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Young Student Describes Finding her Passion for New Language

Hartland Middle School student tells how her experience with new American Sign Language class has affected her.

By Jennifer Bauer

Passion.

Cannot be described in words, it cannot be given or shared with others; it must be felt by the one who finds it. The passion to which I am referring is a deep, all encompassing passion that when found, you may never be the same. I am not the same person who sauntered into eighth grade, confident but a little skeptical of the people and places around me. Every day I tell myself, don’t let the world change you, Jen. But maybe, just maybe, I could be changed for the better. And as soon as I found my passion I realized that it wasn’t the world that has changed me, it was passion that had.

I could walk through the memory like it was a well rehearsed play. Or when you’re watching the most intense part of a film when the two main characters are finally reunited after being separated for years. More often than not I prefer my company over the company of others and find myself just jabbering away to the only living, breathing thing in the room, myself. But not this time, now I have found a company that is nothing compared to sitting in a dull, grey, room that is so quiet you can hear the soft humming sound of the furnace, all alone with no one but myself to converse with.

Every third Friday of the month Biggby Coffee has what they call Deaf Coffee night. It’s a night where Deaf community members from around the area come together to speak with friends and family. I have been in an American Sign Language program for quite some time now, and find myself very interested in the culture and language. When I walked in, I was instantly flooded with the strong smell of freshly brewed coffee and toasted bagels. I was the only one from A.S.L there and in the corner sat a Deaf couple. They were signing so beautifully, for A.S.L is one of the most beautiful languages in the world.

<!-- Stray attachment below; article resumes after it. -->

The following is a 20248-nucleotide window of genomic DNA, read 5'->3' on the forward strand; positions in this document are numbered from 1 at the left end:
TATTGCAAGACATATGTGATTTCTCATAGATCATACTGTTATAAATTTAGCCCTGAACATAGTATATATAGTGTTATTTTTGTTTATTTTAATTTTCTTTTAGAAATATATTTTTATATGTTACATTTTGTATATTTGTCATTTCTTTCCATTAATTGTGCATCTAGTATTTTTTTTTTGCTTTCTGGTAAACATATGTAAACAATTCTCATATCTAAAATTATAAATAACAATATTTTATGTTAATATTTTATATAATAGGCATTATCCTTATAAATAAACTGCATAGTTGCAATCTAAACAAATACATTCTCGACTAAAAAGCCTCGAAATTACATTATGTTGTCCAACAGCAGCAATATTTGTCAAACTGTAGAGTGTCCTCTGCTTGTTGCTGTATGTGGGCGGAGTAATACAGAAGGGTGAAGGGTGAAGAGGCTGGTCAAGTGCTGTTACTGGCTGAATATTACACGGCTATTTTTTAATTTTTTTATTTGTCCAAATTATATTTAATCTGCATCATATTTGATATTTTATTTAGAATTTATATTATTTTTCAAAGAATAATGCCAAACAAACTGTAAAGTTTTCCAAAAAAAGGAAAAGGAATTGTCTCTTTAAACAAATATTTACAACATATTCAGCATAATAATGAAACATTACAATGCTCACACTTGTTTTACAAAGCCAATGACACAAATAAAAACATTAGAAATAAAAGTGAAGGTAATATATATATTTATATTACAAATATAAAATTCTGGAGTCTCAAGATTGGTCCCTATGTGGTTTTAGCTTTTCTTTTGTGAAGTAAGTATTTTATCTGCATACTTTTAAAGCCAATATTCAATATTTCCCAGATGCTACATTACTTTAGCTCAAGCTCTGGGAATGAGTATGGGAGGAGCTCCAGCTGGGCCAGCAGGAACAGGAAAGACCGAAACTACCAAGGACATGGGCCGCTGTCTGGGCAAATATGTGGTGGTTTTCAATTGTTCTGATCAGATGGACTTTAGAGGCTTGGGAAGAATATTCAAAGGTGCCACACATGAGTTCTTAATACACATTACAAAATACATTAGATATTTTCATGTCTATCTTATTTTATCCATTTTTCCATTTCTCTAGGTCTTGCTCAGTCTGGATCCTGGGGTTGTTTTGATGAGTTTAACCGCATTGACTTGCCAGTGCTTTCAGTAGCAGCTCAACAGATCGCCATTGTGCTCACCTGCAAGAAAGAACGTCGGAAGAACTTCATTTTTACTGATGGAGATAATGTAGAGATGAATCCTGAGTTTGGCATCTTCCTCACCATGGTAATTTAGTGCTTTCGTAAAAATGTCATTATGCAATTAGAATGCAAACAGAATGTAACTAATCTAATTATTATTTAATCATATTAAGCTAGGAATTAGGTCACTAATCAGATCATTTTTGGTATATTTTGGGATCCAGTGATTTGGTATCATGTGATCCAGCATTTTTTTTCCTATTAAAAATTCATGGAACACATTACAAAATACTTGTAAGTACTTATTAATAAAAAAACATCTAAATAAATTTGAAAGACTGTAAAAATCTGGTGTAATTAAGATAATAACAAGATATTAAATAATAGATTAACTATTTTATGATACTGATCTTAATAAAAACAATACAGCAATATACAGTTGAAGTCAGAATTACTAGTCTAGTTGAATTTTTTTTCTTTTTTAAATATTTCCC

Undecided as to if I should sit down and introduce myself to the couple, I just purchased my coffee and sat alone at a table nearby. Soon after, I got bored and proceeded to sign to myself. 

Little did I know that the Deaf man was watching me, he probably thought “what is that strange young lady doing signing to herself?” But if he knew me he would just disregard it and know that I am just talking to myself like I always do. He motioned me to come over and sign with them.

“Name you?” he questioned.

“Jen. Name you?” I signed in reply.

We continued to just sign casually with each other and soon came the inevitable question of “why do you want to learn sign?” I knew that I would be asked this one day, Deaf people will always ask a hearing person why he or she wants to learn to sign simply out of curiosity. I knew this was coming but never really gave that much thought to the question, so quickly I came up with an exceptional answer.

“I love Deaf Culture.”

Me, being as nervous as I was at the question, can think back and just see how sloppy my reply looked rolling off my fingers. Now understand, I didn’t lie to the man, I do love Deaf Culture, but to me it’s so much more than that. Truly, I still can’t think of what I would have said.

Ten minutes must have gone by and within those ten minutes, I felt so apart of the natural order of things. I felt happier than I had ever felt in my entire being. It is impossible for me to put all the emotions I was feeling down on paper but I can say for the first time, I knew what finding your true passion felt like. I always wondered what my purpose in life was; why on earth did God put me here? Let’s just say I found out that day. 

I am forever changed by the passion that found me on that blissful night on a Friday, in a café. 

Editor's Note: Jennifer Bauer is currently a student at Hartland Middle School enrolled in their new ASL class.

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